“It comes down to this: colleges are creating rape hysteria so college employees who run these sexual assault centers can keep their jobs and benefits. Women are encouraged to interpret normal sexual and relationship behaviors as abuse and encouraged to have the young men they are partnering with sanctioned by the college,” she said.
Bloomfield is a men’s rights activist who writes on this libertarian website — a place whose editors say that they have about as much regard for traditionalist conservatives (like me) as they do for feminists, which is to say, very little. Still, they’re absolutely right about this, and it frightens me for my sons. If one of them gets caught up in a college relationship with a manipulative woman, they could have their lives ruined if, after a breakup, she denounced them to the university as guilty of sexual violence. And it would be a woman who did this; very few men would be so lacking in self-respect as to complain to the authorities that their ex-girlfriends are guilty of sexual violence because they withheld sex, or whatever.
And I am scarcely less worried for my daughter. I absolutely do not want her to accept abuse from her partners. But at the same time, I absolutely do not want her to believe that she is so fragile that ordinary sexual behavior and verbal, um, intercourse amounts to abuse. And I absolutely do not want her to have that kind of power over the men she dates.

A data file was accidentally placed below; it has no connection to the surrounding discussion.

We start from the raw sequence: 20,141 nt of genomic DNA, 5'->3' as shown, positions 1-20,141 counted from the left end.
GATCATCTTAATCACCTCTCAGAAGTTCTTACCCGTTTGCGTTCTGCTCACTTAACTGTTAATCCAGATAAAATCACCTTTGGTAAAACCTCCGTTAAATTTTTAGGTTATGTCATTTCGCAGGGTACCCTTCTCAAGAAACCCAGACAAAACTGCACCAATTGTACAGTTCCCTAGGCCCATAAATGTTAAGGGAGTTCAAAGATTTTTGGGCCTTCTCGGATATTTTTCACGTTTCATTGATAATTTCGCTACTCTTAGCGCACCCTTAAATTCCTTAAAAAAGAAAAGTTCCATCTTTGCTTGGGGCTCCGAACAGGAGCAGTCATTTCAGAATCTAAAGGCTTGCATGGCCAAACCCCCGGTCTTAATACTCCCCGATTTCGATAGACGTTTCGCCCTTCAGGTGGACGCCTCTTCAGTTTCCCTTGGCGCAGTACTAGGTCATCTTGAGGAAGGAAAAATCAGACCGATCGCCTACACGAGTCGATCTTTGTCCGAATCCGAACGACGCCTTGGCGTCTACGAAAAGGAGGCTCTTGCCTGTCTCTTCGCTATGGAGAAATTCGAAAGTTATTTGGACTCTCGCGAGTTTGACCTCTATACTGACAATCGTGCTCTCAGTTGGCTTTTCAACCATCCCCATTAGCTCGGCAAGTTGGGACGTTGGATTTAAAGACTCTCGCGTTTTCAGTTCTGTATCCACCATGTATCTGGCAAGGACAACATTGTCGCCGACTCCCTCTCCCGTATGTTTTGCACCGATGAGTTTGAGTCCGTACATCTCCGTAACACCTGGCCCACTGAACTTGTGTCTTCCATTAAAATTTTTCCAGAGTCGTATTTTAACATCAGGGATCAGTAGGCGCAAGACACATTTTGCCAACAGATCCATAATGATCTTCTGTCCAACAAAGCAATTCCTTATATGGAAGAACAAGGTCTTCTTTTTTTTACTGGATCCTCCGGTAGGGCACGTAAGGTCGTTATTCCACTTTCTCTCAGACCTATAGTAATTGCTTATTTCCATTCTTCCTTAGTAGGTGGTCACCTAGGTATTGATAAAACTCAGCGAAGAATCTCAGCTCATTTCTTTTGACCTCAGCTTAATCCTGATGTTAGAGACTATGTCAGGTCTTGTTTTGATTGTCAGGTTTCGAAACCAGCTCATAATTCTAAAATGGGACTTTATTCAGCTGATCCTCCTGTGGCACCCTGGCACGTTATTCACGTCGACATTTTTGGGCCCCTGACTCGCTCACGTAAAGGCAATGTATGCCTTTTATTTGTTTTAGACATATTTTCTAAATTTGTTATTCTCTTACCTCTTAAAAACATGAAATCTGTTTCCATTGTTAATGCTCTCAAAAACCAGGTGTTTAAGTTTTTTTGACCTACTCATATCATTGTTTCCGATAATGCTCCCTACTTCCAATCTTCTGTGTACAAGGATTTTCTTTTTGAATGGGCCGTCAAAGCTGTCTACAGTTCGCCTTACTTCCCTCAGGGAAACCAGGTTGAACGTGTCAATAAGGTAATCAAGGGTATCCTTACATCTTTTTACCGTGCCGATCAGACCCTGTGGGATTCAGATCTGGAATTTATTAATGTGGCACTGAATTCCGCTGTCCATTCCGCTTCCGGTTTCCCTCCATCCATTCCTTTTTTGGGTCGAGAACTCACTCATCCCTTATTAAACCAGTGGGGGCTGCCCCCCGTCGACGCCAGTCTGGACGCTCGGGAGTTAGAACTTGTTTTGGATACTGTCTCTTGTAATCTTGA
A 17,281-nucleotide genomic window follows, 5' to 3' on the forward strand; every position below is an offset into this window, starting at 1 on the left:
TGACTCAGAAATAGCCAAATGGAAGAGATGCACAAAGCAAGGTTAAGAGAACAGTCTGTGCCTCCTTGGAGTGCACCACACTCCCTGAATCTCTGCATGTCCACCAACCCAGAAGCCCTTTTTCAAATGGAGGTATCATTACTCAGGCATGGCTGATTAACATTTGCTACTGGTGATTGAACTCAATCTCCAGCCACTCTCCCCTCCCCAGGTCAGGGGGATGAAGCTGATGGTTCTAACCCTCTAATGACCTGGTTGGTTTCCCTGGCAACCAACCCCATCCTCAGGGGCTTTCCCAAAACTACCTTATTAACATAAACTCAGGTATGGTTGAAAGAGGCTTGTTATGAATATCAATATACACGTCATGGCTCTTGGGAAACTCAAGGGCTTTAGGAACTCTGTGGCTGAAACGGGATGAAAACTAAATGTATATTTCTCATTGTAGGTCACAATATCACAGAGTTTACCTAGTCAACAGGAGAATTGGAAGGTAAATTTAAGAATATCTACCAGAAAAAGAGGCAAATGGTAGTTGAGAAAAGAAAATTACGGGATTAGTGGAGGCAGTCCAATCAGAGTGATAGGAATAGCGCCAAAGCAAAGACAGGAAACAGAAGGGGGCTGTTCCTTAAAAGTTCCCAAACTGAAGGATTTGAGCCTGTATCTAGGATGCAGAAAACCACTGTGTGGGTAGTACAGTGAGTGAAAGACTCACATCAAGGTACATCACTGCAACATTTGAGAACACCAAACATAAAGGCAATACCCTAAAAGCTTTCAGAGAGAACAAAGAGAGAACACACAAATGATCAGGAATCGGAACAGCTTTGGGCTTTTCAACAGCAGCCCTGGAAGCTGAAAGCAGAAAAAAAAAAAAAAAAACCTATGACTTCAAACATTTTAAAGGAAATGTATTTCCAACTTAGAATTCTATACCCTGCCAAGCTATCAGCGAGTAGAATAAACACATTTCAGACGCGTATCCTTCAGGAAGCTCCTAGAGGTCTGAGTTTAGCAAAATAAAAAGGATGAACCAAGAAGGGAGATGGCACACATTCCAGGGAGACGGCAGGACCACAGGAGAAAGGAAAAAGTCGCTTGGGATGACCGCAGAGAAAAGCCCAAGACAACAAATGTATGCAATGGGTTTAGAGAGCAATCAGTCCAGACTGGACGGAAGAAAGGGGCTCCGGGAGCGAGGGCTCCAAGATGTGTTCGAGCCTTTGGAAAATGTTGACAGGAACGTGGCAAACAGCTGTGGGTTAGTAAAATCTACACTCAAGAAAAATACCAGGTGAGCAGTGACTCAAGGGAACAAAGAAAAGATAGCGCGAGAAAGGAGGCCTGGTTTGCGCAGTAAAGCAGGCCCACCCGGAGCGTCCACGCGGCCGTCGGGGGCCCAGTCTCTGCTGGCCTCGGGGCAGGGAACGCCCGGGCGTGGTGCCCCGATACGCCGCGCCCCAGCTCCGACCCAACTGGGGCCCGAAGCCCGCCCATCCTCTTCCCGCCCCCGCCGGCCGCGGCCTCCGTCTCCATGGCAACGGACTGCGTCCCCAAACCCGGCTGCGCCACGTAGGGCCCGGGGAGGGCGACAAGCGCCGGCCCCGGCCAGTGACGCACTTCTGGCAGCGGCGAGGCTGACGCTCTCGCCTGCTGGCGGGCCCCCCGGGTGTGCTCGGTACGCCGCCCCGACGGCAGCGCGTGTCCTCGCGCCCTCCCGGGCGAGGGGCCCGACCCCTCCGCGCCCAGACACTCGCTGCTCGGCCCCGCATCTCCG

Initiatives like the University of Michigan’s infantilizes undergraduates, which is bad enough. It is emotionally and psychologically crippling to train them to see intimacy as fertile grounds for grievance. Worse than that, though, is the way it totalitarianizes the sexual relationships of students. At the University of Michigan, even ordinary words passing between lovers can be construed as on the same level as punching and hitting. How can you trust your partner when you never know when your partner might report you to the secret police for saying something that hurts her feelings? Every lover is a potential informant with the power to destroy your life.
It’s madness. It warps the mind.
UPDATE: A reader who is a mom writes:
Let me clarify for the UMich representative that students don’t, in fact, understand the ‘one behavior inside a pattern of behavior’ as my son was the recipient of an accusation of ‘emotional abuse’ based on his ‘withholding of sex and affection.’ As a young adult in his first relationship, just trying to figure out his feelings, it’s very likely he did withhold now and then. That’s pretty typical teenage behavior. However his ex obviously didn’t get the “behavior inside the behavior” message until she’d rendered her verdict and sent my son into a tailspin of despair, thinking he was the worst of the worst. Tellingly, the girl later apologized for her intemperate word choice but the damage was done.
You’re absolutely right: I now have a son who is leery of any relationship and finding out how difficult it is to trust someone who holds all the cards. We are leaving these kids so confused and abandoned with these mixed messages. And if this is supposed to help women, I can’t for the life of me see how.